Tuesday, August 4, 2020

Alex Landragin

Alex Landragin is a writer whose fiction explores place, migration and literature's formal potential. He has also worked as a copywriter, travel writer, journalist, librarian, indigenous community worker, wine merchant and musician.

Landragin was born in France and migrated to Australia as a child. He has previously resided in Marseille, Alice Springs, Paris, New Orleans, Los Angeles and Washington DC. He currently lives in Melbourne, Australia.

Landragin's debut novel is Crossings.

My Q&A with the author:

How much work does your title do to take readers into the story?

Crossings is a self-explanatory title by design. It came to me early and I could never come up with anything better. It refers directly to the novel’s central conceit of characters who can ‘cross’ from one body into another, and in that sense I like its simplicity and humility. But it can also be applied much more widely. It alludes to the novel’s unusual structure (it can be read conventionally as three separate stories or following an alternative sequence where the stories are interwoven into one whole). It’s also an invitation to the reader to consider crossing as a metaphor for such other things as history, love and literature.

What's in a name?

The backstory to Crossings takes place on a remote island, whose inhabitants can all cross from one body into another. Appropriation, especially of the colonial variety, is a major theme in the novel. Although there is much true history woven into the fictional story, after careful consideration of the ethics of the matter I decided to invent an island rather than set it on a real-life island. The island I invented I placed between Tahiti and the Marquesas Islands and called it Oaeetee as a nod to Polynesian culture. All the islanders’ names are Polynesian words sourced from various parts of Polynesia, from Tahiti to Hawaii – but otherwise the culture of Oaeetee, as described in the novel, is entirely the figment of my imagination. Writing about other cultures is necessarily tricky, particularly as a male European writer. I hold the Polynesian people and their culture in high esteem, as I do all indigenous peoples and their cultures, and I hope I’ve got the mix right.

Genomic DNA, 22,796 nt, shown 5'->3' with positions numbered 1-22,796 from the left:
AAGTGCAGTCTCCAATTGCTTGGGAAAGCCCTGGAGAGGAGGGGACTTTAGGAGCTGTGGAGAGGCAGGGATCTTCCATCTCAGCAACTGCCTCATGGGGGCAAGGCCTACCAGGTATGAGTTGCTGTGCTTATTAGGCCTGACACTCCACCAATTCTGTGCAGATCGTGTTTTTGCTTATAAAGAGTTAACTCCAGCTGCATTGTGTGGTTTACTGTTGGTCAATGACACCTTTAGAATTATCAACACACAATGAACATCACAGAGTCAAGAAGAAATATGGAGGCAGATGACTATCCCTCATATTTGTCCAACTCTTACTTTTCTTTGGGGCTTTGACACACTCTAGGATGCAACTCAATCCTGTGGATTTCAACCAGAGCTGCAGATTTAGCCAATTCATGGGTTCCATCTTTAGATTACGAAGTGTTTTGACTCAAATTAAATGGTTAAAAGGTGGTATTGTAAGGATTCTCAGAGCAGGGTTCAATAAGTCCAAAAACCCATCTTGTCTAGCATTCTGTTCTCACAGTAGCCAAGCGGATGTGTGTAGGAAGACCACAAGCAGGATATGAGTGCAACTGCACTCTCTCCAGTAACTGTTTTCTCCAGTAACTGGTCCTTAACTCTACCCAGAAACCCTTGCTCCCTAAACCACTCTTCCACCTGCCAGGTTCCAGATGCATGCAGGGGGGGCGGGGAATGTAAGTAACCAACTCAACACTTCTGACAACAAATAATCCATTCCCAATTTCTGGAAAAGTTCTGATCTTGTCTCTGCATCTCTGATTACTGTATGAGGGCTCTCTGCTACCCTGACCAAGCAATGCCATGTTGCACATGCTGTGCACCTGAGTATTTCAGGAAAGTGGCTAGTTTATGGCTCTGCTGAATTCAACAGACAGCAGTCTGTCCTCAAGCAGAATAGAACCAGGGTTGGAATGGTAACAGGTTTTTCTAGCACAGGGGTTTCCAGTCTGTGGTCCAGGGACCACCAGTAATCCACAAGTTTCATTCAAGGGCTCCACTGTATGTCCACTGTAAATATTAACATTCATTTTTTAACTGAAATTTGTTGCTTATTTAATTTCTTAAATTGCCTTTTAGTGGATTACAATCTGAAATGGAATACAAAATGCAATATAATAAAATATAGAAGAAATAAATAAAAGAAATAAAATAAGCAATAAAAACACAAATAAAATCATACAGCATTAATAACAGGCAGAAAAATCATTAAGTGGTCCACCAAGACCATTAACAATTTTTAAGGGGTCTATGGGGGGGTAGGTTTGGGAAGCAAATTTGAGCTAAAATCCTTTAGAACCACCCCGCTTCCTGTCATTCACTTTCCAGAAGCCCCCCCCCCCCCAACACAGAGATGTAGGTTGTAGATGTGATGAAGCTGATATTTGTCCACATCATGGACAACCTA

How surprised would your teenage reader self be by your new novel?

I fell in love with the literature of exile and migration as a teenager, so in that sense not too much. But what would be astonishing to my nineteen year old self is that it would take more than two decades for me to realise that a story I was told at that time would make a good novel – and that it would end up being my debut novel.

In first year college, our teacher came in one morning and said he’d just read a marvellous story about an island whose inhabitants can cross from one body to another. In almost as many words, he continued, “And by the end of the story you don’t know who’s gone and who’s stayed behind.” That story blew my mind at the time, but I never did anything with it because it was someone else’s idea. Years later, my creative writing teacher told me he couldn’t remember the story he’d told us about at all. Fast forward to my fortieth year, when I was writing a blog called the Daily Fiction Project, writing and publishing a story every day. For story 151, running short of my own ideas, I wrote my own version of that apocryphal story – and the next day I realised the end of that story is the beginning of a much bigger, more interesting story. Thus Crossings was born.

Do you find it harder to write beginnings or endings? Which do you change more?

Beginnings are easier, but only because I so rarely finish a project. The two beginnings and two endings of Crossings came to me at the start of the project and barely changed. It was an inspired project in many ways.

Do you see much of yourself in your characters? Do they have any connection to your personality, or are they a world apart?

I’m mostly uninterested in writing semi-autobiographical fiction, but my personality and my life are smeared all over Crossings in ways only I and a select few others will ever be able to recognise. I am a migrant from multiple backgrounds (French and Armenian), from a family of recidivist migrants and refugees, and I drew heavily on this heritage in writing the novel.
Visit Alex Landragin's website.

The Page 69 Test: Crossings.

--Marshal Zeringue